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Low volume suggestions workholding / pallet for round stock on mill

Fal Grunt

Titanium
Joined
Aug 5, 2010
Location
Medina OH
I have a customer who wants me to quote 1000, 2500, and 5000 pcs for a part that I am currently making for them. The parts are a simple 3" long, 1/2" dia cylinder that gets milled on both ends.

This part is on the bottom end of the spectrum I hate to play, that is, cost is more important than quality.

Parts are turned, and while the range of diameters is pretty consistent, they may vary batch to batch. So some way needs to be incorporated to securely clamp, with varying diameters (to some extent).

I have a swiss shop quoting them as well, and hopefully the price comes back so cheap it is not worth my time even attempting this job. I suspect based on what I know about swiss shops, the Brother will be able to significantly outpace them.

I have a 20" Orange Vise, and I was thinking about building two pallets to be swapping parts while the machine is running and cramming as many on a 8"x20" as I can.

What have you found that is an effective way to hold quantities of round parts for milling? Suggestions? Recommendations?
 

DanASM

Hot Rolled
Joined
Mar 11, 2019
If you want me to machine you some blanks let me know. I can have a few swiss shops quote it locally too if you want.
 

DanielG

Stainless
Joined
Oct 22, 2014
Location
Maine
Depending on the complexity of the milling, a twin spindle lathe might be the way to go. While it might be slower at milling than the Brother, done in one with a barfeeder is hard to beat.

If you do them on a mill, this sounds like it might be a good application for one of those spindle mounted grippers and a 5C air-actuated dead length collet. Round parts are usually really easy to grab.
 

Fal Grunt

Titanium
Joined
Aug 5, 2010
Location
Medina OH
What kind of milled features? Side of cylinder? End of cylinder? How much diameter variation, 0.005? 0.015?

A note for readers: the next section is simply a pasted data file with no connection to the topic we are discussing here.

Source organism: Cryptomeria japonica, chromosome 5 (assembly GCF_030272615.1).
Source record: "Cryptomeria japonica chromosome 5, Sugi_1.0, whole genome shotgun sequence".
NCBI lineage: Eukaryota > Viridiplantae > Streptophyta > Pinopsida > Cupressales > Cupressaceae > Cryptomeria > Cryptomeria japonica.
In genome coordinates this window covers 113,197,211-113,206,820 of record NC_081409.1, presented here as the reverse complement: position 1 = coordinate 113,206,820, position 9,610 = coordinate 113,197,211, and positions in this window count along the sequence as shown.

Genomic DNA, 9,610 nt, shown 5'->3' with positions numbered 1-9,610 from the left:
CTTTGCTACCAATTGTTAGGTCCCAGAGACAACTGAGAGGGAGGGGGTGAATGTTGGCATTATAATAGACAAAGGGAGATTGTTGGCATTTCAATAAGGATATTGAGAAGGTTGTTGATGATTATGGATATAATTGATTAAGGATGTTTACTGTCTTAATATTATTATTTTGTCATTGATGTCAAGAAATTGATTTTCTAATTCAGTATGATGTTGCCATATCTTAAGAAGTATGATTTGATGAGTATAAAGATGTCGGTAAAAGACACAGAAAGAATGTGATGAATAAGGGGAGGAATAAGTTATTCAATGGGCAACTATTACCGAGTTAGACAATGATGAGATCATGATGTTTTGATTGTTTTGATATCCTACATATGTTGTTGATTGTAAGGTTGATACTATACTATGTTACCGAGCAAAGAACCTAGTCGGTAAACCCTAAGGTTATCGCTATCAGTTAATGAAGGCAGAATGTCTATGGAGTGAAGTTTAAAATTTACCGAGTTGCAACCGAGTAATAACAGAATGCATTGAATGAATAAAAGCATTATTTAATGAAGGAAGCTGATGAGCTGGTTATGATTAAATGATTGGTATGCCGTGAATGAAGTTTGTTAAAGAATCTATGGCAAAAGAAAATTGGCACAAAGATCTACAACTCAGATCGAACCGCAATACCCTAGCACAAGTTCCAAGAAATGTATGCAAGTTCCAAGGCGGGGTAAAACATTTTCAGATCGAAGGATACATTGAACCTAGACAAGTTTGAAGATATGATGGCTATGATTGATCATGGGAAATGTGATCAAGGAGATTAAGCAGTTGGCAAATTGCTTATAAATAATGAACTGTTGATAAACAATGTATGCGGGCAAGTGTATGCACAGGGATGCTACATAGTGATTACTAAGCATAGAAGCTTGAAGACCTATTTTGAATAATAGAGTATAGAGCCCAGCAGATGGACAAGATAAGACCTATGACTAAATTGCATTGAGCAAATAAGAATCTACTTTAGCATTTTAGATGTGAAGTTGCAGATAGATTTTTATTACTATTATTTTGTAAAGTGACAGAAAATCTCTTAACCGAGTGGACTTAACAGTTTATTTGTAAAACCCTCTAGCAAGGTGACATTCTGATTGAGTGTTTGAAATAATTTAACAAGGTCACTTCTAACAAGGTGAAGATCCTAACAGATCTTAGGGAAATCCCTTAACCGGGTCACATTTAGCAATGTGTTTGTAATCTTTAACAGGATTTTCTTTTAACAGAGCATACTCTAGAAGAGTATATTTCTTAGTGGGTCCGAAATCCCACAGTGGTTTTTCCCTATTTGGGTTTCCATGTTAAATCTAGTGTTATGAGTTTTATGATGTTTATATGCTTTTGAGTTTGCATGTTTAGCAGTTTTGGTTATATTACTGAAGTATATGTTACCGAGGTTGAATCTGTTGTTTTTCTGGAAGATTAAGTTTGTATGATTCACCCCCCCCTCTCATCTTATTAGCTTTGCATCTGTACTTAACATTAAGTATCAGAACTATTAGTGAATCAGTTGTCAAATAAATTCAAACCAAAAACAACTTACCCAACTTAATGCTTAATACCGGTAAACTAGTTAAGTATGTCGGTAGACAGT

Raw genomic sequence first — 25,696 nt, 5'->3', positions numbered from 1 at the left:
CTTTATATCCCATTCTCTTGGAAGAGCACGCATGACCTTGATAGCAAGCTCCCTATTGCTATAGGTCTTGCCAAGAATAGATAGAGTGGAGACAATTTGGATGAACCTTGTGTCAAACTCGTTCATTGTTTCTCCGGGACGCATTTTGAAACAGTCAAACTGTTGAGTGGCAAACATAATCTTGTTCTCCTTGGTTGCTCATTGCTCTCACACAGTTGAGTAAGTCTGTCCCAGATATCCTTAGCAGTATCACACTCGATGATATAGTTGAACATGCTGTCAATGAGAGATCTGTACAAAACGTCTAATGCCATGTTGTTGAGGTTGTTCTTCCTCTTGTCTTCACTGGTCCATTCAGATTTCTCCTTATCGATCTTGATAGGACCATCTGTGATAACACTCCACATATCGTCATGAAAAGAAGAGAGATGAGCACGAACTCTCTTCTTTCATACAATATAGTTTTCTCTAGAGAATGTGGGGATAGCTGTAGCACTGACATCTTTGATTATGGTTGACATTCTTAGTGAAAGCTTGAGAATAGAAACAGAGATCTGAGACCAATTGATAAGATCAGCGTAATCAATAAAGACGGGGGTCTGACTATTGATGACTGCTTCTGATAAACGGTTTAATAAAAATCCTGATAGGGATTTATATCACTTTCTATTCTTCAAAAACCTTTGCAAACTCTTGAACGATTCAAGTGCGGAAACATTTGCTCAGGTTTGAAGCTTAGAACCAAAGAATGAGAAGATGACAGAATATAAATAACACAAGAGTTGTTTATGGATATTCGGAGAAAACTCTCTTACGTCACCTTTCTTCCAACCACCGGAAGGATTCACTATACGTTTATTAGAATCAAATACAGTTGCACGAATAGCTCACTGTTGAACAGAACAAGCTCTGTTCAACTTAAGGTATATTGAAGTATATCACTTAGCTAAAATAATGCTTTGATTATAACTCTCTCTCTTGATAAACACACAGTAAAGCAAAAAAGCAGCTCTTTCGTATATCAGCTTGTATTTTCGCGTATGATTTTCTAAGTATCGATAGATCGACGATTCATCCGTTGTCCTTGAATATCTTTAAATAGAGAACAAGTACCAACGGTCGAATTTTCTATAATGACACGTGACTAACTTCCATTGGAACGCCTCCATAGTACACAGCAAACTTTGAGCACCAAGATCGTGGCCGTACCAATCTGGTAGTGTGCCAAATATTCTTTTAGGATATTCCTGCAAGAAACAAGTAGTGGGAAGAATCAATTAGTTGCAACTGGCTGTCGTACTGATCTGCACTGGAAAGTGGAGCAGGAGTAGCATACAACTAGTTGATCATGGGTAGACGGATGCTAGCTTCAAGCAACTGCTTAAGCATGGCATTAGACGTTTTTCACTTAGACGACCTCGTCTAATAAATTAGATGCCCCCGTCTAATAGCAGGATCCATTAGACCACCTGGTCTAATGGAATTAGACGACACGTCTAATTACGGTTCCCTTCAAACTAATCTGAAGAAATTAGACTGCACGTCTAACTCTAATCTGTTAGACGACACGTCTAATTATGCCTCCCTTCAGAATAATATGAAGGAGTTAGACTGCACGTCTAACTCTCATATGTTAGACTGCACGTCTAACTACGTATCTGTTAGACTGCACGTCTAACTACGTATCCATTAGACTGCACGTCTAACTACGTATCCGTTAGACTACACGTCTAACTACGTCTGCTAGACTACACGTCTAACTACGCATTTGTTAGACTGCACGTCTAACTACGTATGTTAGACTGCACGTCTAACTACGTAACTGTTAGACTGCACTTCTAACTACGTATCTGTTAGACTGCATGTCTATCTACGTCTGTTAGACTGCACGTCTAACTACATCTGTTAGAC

There are several milled features, both side(on the end) and end milling.

I think I put plus or minus .003" on diameters, the current batch seems to run -.003 to -.004.

If you want me to machine you some blanks let me know. I can have a few swiss shops quote it locally too if you want.
I'll see what the local Swiss shop comes up with and if it is outlandish, I'll have you do up a quote.
Depending on the complexity of the milling, a twin spindle lathe might be the way to go. While it might be slower at milling than the Brother, done in one with a barfeeder is hard to beat.

If you do them on a mill, this sounds like it might be a good application for one of those spindle mounted grippers and a 5C air-actuated dead length collet. Round parts are usually really easy to grab.
Twin Spindle lathe would be a good way to go. I may have to shop around and see if I can find a shop that has one available.

I'm thinking that an air actuated collet would be too expensive and too time consuming per part. Maybe I am wrong on that I have never used them. Even setting up 5 parts, so 10 chucks, at $800-$2500 per chuck (quick google prices), I can't see it as a very good option compared to making a pallet that might hold 10+ pieces.
 

crossthread82

Cast Iron
Joined
Apr 1, 2022
Location
Maryland
There are several milled features, both side(on the end) and end milling.
So can you get to everything if the parts are laid over on their side? If so rows of parts held with machined uniforce clamps could be a good option, could get probably at least 24 per 8x20 pallet...orange also has 12x20 pallets too just as an fyi. If they need to be stood up on end that's a bit more challenging...you could maybe use some of the concentric OD clamps from mitee bite, have a bunch like 16 of them mounted on a pallet with the parts sticking up out of them. Or if its both you could do half and half on one pallet or have one of each kind of pallet.
 

crossthread82

Cast Iron
Joined
Apr 1, 2022
Location
Maryland
If you have a rotary what @mhajicek said would more than likely be best. I have a pierson rotovise so I can put the pallets on all four sides, put rows of parts along the pallet pointing in the "Y" direction with uniforce clamps between them.
 

GiroDyno

Aluminum
Joined
Apr 19, 2021
Location
PNW
Load the parts kinda like a machine gun ammo belt along a 4th axis, tilt up and get at one end, flip 180 and get the other?